As more data leaves the enterprise strong identity lags
In addition to convenience, cloud computing is touted for its money saving capabilities as companies reduce software licensing costs and hardware requirements.
Identity management in the cloud isn’t as cut and dry. Standards are emerging to manage identities in the cloud but, until now, it hasn’t been a priority. The auditing and provisioning capabilities that are typical with enterprise-based ID management systems are tough to come by with cloud-based systems. “ID management is the biggest weakness we have right now,” says Tony Busseri, CEO at Route1, a digital security and ID management provider. “People have rushed to embrace a technology that’s great in concept, but they have ignored the ID management.”
These issues exist more in the public cloud than the private cloud, Busseri explains. “The public cloud is great in terms of functionality but from a privacy standpoint you don’t know where the information is going,” he says.
A private cloud, while more expensive, enables a corporation to put its own security and ID management protocols in place. “With the public cloud, security and identity are treated as a secondary concern,” Busseri says, “or not at all.”
And once the data is in the cloud it’s not necessarily possible to get back. “It’s like trying to put toothpaste back in the tube,” Busseri explains.
The problem begins when an organization decides to start using a cloud-based application, says Andy Land, vice president of marketing at UnBoundID Corp. The use of a cloud app typically doesn’t begin with IT but out of a business need.
“It starts with a business case,” explains Land. “It becomes important but then they don’t want to manage it anymore.”
He cites the example of a sales director who finds an app to enable his staff to more easily track of sales leads in the cloud. He has a few of his staff start to use it and they find it is easier than the prior system. The director migrates the entire sales staff to the cloud-based solution, and only after some issue arises does he go to IT and ask them to fix it or manage the system. This doesn’t make IT happy, he notes.
“IT usually controls things and mitigates the risk,” Land says. “When you have these cloud-based apps you don’t know what the risks are or how someone was provisioned.”
If an organization is using more than one cloud app, identity management gets more complex, says Darren Platt, founder and CTO at Symplified Inc. Enterprise-based single sign-on systems solved a lot of the problems with employees accessing numerous systems, but cloud-based solutions that handle these same tasks are still emerging. “These were all uses that were solved inside the enterprise but now because of the cloud there are new challenges,” Platt adds. “You need a different technology to solve the problems.”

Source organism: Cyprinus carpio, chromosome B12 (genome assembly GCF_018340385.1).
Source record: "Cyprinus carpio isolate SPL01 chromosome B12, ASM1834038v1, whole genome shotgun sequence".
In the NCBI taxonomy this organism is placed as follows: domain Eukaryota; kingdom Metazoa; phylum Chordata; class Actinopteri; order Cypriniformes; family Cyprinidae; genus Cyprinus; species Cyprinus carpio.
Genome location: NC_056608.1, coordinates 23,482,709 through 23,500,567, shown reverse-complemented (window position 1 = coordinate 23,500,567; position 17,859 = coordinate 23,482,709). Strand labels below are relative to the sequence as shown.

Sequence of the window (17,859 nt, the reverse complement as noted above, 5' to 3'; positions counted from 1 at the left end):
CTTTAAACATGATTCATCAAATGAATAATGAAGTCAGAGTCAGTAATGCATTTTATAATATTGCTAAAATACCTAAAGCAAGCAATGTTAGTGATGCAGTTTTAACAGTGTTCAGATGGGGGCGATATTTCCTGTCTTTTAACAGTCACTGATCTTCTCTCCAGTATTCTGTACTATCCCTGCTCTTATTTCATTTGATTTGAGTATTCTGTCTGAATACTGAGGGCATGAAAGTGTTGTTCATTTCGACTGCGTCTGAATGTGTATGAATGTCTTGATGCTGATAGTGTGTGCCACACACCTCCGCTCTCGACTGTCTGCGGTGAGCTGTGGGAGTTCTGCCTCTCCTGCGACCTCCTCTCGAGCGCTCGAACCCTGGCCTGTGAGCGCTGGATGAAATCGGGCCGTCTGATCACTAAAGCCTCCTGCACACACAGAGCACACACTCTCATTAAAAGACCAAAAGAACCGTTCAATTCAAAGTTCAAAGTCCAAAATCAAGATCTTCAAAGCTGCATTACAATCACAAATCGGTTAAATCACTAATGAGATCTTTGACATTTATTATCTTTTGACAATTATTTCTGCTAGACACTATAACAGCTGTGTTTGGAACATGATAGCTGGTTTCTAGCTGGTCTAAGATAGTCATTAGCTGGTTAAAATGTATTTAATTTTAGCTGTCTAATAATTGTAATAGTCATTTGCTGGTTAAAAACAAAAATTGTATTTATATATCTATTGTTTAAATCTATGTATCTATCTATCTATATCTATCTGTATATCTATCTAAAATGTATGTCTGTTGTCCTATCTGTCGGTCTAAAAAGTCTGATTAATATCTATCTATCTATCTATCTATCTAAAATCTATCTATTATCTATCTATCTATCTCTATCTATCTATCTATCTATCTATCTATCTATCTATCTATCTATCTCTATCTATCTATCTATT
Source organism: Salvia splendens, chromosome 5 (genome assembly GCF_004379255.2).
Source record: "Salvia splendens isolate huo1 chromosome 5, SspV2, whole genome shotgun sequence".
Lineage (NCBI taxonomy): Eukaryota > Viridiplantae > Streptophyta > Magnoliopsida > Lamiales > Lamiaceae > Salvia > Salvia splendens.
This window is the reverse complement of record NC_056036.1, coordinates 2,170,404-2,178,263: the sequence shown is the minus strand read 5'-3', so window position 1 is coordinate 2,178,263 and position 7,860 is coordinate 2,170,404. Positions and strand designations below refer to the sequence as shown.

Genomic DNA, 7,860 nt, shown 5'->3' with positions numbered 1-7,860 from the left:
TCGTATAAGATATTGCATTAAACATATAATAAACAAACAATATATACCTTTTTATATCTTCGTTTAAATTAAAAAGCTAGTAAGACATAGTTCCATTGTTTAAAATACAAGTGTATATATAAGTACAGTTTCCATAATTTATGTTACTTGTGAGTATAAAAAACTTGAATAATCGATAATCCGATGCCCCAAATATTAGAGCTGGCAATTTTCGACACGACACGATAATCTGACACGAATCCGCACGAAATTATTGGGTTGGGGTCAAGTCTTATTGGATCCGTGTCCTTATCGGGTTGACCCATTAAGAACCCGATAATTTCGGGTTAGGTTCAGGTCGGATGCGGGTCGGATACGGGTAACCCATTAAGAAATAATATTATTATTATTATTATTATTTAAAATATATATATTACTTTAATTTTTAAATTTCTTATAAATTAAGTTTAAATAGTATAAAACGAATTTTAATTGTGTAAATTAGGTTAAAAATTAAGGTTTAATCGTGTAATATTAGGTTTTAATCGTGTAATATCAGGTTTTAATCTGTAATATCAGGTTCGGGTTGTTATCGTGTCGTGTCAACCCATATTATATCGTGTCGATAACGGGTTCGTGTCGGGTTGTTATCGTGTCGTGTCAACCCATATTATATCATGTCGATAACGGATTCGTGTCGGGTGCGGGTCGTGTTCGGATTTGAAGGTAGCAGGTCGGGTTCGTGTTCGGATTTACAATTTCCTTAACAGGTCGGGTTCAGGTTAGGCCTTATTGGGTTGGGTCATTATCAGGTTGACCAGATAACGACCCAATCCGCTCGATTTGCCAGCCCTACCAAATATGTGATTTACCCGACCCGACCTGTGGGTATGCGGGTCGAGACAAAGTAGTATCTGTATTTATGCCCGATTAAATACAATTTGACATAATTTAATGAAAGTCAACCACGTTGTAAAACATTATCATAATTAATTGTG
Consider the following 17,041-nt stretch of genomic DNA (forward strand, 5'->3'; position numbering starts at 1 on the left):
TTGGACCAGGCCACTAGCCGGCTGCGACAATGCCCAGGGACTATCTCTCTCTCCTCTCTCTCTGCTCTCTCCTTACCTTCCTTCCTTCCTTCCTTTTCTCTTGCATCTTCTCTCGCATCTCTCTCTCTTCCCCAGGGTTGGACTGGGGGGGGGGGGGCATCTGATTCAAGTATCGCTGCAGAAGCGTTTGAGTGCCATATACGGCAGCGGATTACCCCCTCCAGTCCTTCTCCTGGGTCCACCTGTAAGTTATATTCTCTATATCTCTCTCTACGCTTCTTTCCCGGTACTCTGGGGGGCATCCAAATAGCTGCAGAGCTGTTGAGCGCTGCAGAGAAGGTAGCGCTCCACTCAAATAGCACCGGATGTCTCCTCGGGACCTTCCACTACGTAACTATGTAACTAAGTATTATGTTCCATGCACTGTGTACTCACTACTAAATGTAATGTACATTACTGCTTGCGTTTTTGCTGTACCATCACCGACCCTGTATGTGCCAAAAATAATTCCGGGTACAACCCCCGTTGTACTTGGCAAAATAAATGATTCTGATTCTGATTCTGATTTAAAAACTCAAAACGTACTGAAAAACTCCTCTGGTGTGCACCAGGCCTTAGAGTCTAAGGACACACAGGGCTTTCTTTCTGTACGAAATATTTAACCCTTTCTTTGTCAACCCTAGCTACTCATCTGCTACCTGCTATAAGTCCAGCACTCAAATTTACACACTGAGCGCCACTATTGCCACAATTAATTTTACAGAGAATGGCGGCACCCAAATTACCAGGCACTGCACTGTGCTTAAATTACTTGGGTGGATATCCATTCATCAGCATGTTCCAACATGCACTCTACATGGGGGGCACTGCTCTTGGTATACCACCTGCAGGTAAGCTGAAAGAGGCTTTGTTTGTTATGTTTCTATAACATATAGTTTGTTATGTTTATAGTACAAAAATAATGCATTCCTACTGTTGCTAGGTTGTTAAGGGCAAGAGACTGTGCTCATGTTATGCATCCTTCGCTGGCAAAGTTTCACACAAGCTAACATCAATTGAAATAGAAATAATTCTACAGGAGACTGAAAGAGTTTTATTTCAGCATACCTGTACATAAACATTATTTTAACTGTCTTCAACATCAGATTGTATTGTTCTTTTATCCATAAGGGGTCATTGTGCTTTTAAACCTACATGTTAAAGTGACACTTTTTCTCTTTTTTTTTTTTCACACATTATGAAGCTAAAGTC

Auditing and provisioning are two specific weaknesses with cloud-based identity management. With no central ID repository each application is managed separately and there is no central audit trail to check an employee’s activity, explains Platt. This also leads to issues when an individual leaves a company and has to be de-provisioned.
“A sales representative could be given access to engineering drawings to show clients,” Platt says. “He leaves the company and is taken off of the expense and other systems but is still in the engineering one because there’s no central point of control.”
Cloud-based single sign-on can be created, says Platt. There are a number of different approaches. One would have vendors deploy an in-house gateway that strings together the different cloud-based sites, apps and authentications.
The mobile and the cloud
The combination of mobile devices and cloud computing can enable individuals to access information anywhere they have an Internet connection.
This is good and bad, says Tony Busseri, CEO at Route1. “The mobile computing world will save companies a lot of money by making employees more efficient,” he says. “But we have to put in more time for identity management.”
Mobile devices are causing headaches for network administrators. “People believe that data should follow them and they should have access to information wherever they are,” Busseri says. “But much of that information should not leave the firewall.”
The best way to use mobile devices and the cloud is to set up an infrastructure where information can be viewed and changed but not removed from the cloud, Busseri says, “so data can’t be pulled on to the device.”
The cloud, the mobile and physical access control
The cloud and mobile computing may revolutionize the physical access control industry, says Tam Hulusi, senior vice president for Strategic Innovation and Intellectual Property at HID Global.
Instead of having a wired physical access control system, a mobile device with its wireless connection could be both the key and the processor. “Instead of a reader going to a panel and a panel going to a computer you would have the phone do it all,” Hulusi says. “Your handset is just as smart as the reader and panel.”
With cloud-based physical access control the phone will be the rules engine. When an employee goes to a door several thing will happen. The phone will confirm the location, make sure they have proper authorization to access the area and ensure that they are allowed access at that specific time.
All this data will be checked against data stored in the cloud and then the handset will send an encrypted signal to the door for it to open. “Physical access control systems won’t have to be wired,” Hulusi says.